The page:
training exercises can improve and maintain a degree of flexibility
depending on their movement, range of motion in which they are
performed, and existing levels of flexibility.
Although stretching does not seem to offer many short term
benefits when performed before exercise, stretching does seem
to offer other long term benefits. Improved flexibility may help
alleviate and help prevent back and other orthopedic problems.
Individuals with certain muscular imbalances or postural problems
can benefit from stretching. Stretching can help maintain flexibility
which may otherwise decline with age or inactivity due to an
injury. Stretching may be more safely performed after dynamic
exercise, when muscles are warm. Unless an activity requires
extreme flexibility, stretching before is probably unnecessary.
And even then, stretches should be performed after a warmup.
American College of Sports Medicine, (2000) ACSM's Guidelines
for Exercise Testing and Prescription, 6; 158.
Bracko, MR (2002). Can stretching prior to exercise and sports
improve performance and prevent injury? ACSM's Health & Fitness
Journal, 6(5), 17-22.
Evetovich TK, Nauman NJ, Conley DS, Todd JB (2003). Effect
of static stretching of the biceps brachii on torque, electromyography,
and mechanomyography during concentric isokinetic muscle actions.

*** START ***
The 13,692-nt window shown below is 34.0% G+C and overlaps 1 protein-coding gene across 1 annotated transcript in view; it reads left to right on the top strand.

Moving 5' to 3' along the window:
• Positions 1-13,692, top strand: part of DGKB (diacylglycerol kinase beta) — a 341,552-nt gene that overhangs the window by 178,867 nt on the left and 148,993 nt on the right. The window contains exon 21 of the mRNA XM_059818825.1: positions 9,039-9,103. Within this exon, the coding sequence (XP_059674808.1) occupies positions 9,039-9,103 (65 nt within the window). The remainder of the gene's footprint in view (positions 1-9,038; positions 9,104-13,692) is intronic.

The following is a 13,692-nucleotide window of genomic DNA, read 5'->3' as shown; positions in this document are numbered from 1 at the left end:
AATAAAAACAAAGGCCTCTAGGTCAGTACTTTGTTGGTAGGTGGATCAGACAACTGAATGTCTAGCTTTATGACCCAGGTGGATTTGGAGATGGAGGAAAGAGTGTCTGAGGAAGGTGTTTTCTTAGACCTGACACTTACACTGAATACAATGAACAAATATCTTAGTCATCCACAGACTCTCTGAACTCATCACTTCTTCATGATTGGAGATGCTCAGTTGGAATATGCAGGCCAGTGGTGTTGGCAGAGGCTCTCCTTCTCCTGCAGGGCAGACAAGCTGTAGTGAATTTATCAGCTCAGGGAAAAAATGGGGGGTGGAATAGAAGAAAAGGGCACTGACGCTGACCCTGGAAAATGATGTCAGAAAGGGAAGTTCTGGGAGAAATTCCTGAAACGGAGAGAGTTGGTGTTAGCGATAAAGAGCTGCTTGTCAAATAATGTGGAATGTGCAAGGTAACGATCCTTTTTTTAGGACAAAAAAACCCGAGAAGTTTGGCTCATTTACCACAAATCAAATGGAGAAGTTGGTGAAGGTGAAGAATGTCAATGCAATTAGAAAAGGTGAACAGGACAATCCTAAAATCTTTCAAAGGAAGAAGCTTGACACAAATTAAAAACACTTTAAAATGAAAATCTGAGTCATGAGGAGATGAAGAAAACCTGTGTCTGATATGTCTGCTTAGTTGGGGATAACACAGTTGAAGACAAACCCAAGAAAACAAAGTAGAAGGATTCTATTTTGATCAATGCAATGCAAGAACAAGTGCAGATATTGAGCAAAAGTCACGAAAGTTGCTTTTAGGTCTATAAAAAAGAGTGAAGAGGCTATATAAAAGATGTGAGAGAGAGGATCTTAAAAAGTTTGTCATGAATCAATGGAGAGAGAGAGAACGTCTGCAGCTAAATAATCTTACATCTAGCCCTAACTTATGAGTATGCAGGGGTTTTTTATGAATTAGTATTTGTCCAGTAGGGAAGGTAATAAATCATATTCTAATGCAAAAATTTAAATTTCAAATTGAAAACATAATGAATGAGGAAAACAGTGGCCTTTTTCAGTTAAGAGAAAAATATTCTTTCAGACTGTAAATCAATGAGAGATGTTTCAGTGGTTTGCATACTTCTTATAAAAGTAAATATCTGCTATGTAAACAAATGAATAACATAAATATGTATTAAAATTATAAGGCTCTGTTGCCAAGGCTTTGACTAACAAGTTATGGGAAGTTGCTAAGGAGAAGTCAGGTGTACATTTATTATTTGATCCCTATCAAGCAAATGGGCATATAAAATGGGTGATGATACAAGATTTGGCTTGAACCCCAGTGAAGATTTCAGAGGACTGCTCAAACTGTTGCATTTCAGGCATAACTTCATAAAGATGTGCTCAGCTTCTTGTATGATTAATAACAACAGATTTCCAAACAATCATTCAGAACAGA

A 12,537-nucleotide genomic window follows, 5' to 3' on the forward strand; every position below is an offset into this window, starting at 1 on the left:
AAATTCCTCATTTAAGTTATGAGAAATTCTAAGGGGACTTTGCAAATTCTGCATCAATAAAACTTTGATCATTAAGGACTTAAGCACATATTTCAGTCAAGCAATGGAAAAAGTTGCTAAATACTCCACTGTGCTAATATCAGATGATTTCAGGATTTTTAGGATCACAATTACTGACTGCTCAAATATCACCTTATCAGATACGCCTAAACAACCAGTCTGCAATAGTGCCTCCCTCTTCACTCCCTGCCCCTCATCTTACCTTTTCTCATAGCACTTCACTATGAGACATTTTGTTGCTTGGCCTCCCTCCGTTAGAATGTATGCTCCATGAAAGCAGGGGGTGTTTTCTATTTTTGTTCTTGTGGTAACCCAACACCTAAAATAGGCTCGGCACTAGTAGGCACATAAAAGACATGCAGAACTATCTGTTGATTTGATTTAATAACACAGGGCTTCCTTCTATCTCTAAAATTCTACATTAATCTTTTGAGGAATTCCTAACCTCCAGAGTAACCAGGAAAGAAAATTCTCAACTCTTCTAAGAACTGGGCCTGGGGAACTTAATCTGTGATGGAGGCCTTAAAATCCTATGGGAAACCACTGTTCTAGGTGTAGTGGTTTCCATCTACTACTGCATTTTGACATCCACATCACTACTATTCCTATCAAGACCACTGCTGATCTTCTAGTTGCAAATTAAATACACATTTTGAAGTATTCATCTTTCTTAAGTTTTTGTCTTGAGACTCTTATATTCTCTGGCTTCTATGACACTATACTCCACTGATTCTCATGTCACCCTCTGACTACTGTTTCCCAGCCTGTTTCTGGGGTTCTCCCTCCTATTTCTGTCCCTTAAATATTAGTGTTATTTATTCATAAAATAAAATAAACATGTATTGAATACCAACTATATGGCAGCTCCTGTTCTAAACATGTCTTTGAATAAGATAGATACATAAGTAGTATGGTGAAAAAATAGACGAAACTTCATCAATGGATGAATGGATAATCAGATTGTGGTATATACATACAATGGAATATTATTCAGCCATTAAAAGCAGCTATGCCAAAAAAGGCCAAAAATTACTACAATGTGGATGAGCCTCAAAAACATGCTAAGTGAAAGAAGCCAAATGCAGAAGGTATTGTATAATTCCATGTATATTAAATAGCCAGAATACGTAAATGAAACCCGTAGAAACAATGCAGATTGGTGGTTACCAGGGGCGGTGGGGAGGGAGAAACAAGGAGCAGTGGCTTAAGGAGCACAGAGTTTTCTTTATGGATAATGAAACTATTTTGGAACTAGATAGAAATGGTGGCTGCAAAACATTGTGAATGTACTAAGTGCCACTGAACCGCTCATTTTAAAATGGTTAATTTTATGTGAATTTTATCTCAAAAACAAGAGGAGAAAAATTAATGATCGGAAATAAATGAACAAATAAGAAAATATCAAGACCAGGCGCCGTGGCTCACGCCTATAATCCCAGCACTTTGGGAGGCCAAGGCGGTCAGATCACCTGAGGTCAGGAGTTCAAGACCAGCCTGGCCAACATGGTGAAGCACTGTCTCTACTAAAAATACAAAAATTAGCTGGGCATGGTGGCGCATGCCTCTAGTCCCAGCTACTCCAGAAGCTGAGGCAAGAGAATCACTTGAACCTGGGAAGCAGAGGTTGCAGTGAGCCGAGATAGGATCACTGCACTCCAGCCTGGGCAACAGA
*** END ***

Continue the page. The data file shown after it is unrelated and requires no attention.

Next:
J Strength Cond Res. 17(3):484-8.
Gleim, GW & McHugh, MP (1997). Flexibility and its effects
on sports injury and performance. Sports Medicine, 24(5), 289-99.
Hedrick A (2000). Dynamic flexibility training. Strength and
Conditioning Journal 22, 33-38.
Herbert, RD & Gabriel, M (2002). Effects of stretching
before and after exercising on muscle soreness an risk of injury:
Systematic review. British Medical Journal, 325 (7362), 468-470.
Jones AM (2002). Running economy is negatively related to
sit-and-reach test performance in international-standard distance
runners. Int J Sports Med. 23(1):40-3.
Jones BH (1997). The role of medical surveillance and research
in army injury prevention. American College of Sports Medicine
Conference abstract, Denver.
Kubo K , Kanehisa H, and Fukunaga T (2002). Effects of resistance
and stretching training programmes o the viscoelastic properties
of human tendon structures in vivo. Journal of Physiology 538:
McCallister TL, et. al. (2004). Days of rest between stretching
bouts increased hamstring flexibility. Journal of Athletic Training.
Supplement 39(2), 99-100.
Ninos J (2001). PNF-Self Stretching Techniques, Strength and
Conditioning Journal 23(4); 28-29.
Shellock, FG & Prentice, WE,(1985). Warming-Up and Stretching
for Improved Physical Performance and Prevention of Sports-Related
Injuries, Sports Medicine, 2: 267-278.
Shrier I (1999). Stretching before exercise does not reduce
the risk of local muscle injury: a critical review of the clinical
and basic science literature. Clin J Sport Med. 9(4): 221-7.
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Young WB, Behm DG (2003) Effects of running, static stretching
and practice jumps on explosive force production and jumping